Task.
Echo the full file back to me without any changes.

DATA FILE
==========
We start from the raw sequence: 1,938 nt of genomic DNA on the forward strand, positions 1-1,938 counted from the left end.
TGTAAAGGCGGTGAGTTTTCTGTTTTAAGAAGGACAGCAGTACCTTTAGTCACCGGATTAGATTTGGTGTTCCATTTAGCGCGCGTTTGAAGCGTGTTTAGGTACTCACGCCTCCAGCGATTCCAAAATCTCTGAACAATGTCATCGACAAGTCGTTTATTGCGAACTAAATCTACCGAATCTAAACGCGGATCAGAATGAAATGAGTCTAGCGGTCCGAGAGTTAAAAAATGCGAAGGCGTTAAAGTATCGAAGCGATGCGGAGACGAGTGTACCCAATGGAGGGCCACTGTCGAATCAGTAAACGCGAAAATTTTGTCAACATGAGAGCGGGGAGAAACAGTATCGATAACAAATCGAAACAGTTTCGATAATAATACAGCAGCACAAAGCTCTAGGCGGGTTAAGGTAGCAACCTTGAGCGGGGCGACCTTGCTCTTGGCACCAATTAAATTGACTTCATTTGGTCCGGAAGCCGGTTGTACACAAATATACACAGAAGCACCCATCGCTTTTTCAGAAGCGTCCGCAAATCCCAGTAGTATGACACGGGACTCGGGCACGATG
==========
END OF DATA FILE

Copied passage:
We start from the raw sequence: 1,938 nt of genomic DNA on the forward strand, positions 1-1,938 counted from the left end.
TGTAAAGGCGGTGAGTTTTCTGTTTTAAGAAGGACAGCAGTACCTTTAGTCACCGGATTAGATTTGGTGTTCCATTTAGCGCGCGTTTGAAGCGTGTTTAGGTACTCACGCCTCCAGCGATTCCAAAATCTCTGAACAATGTCATCGACAAGTCGTTTATTGCGAACTAAATCTACCGAATCTAAACGCGGATCAGAATGAAATGAGTCTAGCGGTCCGAGAGTTAAAAAATGCGAAGGCGTTAAAGTATCGAAGCGATGCGGAGACGAGTGTACCCAATGGAGGGCCACTGTCGAATCAGTAAACGCGAAAATTTTGTCAACATGAGAGCGGGGAGAAACAGTATCGATAACAAATCGAAACAGTTTCGATAATAATACAGCAGCACAAAGCTCTAGGCGGGTTAAGGTAGCAACCTTGAGCGGGGCGACCTTGCTCTTGGCACCAATTAAATTGACTTCATTTGGTCCGGAAGCCGGTTGTACACAAATATACACAGAAGCACCCATCGCTTTTTCAGAAGCGTCCGCAAATCCCAGTAGTATGACACGGGACTCGGGCACGATG